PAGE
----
Pharmacy staff in the U.S. frequently misinform teen girls about whether they are allowed to buy the Plan B morning after pill, according to a new study in the Journal of Adolescent Health.
Dr. Tracy Wilkinson, a pediatrician in Los Angeles and the study’s lead author, said she looked into how pharmacies responded to teens seeking Plan B after several of her patients told her “weird things about emergency contraception prescriptions.”
Wilkinson and other female researchers pretended to be 17-year-olds and called 940 pharmacies in five cities, including Nashville, Philadelphia, Cleveland, Austin, and Portland, Ore.
They said they wanted more information on the morning after pill.
At the time, Plan B was available without prescription to women 17 and older. Age requirement for the drug had not yet been modified.
“About 20 percent of the pharmacy staff said that, because the callers identified themselves as teens, the callers couldn’t get it at all. That’s completely incorrect,” Wilkinson said. “Of the remaining 80 percent of respondents, about half of them got the exact age requirement correct and half of them did not.”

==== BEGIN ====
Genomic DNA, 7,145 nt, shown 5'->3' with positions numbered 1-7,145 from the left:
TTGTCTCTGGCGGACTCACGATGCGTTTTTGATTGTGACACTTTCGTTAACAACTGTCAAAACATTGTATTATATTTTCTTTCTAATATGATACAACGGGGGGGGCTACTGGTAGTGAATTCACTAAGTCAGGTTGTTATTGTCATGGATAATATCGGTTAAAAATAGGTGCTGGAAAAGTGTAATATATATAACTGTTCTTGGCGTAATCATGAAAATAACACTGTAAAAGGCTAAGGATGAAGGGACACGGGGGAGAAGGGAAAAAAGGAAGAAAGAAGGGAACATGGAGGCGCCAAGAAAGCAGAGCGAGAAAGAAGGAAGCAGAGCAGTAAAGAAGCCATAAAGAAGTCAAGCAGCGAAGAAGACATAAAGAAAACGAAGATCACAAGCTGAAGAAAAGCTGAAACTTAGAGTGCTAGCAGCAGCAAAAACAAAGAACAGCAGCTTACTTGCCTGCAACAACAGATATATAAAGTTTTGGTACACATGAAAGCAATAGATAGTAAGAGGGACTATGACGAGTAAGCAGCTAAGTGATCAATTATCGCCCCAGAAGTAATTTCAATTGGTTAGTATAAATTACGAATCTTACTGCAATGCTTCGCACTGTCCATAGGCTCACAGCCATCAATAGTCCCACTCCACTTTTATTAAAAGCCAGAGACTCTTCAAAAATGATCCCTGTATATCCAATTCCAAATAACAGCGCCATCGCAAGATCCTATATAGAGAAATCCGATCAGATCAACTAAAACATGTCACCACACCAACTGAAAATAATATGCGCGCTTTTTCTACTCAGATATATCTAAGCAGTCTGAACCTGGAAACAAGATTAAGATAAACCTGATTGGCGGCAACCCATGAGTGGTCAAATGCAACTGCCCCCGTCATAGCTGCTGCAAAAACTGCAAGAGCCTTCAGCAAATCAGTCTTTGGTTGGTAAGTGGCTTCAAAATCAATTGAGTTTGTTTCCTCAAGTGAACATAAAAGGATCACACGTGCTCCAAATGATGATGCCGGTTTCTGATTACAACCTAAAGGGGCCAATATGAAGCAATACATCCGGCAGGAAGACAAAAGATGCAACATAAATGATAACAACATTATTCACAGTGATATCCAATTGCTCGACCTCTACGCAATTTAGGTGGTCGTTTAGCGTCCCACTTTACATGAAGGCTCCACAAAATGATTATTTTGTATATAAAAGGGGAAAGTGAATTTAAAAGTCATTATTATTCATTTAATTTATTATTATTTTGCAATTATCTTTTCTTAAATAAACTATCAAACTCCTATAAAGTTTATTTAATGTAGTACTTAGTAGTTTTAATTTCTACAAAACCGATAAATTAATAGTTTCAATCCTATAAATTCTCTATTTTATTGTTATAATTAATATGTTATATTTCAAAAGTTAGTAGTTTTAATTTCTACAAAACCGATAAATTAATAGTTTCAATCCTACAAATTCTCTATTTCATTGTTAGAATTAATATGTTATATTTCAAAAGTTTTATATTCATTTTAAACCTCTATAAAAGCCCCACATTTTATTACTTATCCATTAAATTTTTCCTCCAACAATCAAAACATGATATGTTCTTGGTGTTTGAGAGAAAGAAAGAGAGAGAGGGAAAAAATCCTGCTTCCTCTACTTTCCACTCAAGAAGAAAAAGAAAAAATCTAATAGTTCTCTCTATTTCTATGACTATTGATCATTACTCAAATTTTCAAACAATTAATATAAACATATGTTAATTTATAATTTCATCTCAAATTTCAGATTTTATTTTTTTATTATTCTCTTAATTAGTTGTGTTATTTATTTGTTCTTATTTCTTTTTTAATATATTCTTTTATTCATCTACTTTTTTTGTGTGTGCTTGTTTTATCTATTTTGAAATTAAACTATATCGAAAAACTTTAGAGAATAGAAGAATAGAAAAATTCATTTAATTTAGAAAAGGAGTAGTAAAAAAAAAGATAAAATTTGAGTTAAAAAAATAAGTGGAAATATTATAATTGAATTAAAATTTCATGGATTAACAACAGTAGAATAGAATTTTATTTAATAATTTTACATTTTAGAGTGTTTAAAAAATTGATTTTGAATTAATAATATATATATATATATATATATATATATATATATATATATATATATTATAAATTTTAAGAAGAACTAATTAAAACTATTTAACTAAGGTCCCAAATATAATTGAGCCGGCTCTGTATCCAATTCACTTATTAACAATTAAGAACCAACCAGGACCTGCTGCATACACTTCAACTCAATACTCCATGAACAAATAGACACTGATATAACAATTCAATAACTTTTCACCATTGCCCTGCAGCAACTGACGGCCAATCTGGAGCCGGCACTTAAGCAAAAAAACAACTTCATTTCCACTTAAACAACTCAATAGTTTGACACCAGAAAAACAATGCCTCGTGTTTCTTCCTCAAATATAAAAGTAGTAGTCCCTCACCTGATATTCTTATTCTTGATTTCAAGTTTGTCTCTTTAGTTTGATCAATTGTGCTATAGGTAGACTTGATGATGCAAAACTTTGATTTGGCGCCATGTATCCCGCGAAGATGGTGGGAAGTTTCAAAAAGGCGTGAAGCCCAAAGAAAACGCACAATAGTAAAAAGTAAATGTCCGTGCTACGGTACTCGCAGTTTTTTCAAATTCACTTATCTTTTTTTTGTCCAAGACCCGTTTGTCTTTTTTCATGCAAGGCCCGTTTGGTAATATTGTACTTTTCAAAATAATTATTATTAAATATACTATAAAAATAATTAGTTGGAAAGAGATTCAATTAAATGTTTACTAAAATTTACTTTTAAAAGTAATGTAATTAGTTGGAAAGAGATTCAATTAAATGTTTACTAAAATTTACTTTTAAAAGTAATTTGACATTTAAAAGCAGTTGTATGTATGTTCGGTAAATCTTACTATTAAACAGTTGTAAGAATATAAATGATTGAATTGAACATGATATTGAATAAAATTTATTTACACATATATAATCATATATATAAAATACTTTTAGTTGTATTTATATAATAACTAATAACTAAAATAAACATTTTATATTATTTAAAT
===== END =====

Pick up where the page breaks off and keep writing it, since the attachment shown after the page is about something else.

Pharmacy staff often told girls they needed a parent or legal guardian with them to pick up the drug, which is false.
Some staff told the callers that they didn’t stock the drug due to ethical, institutional or personal religious beliefs.
Pediatricians called for the expansion of teen access to the morning after pill to reduce unplanned pregnancy in. In April, a federal judge ruled that Plan B should be available over the counter to all women of all ages.
Cora Collette Breuner, M.D., a pediatrician and member of the Committee for Adolescents of the American Academy of Pediatrics, recommends that girls prepare themselves for hurdles at pharmacies.
She says young women should get an advance prescription for the generic form of emergency contraception from a pediatrician or clinic and get it filled when they need it.
“I try to emphasize that teens should have emergency contraception at home, just like they have Tylenol for a headache—don't wait until you need it to try and go get it,” echoed Wilkinson.
"Every time I go into a pharmacy, I see if Plan B is there without age restriction. And half of the time—or maybe even 80 percent of the time—it's not. That's against the law,” Breuner added.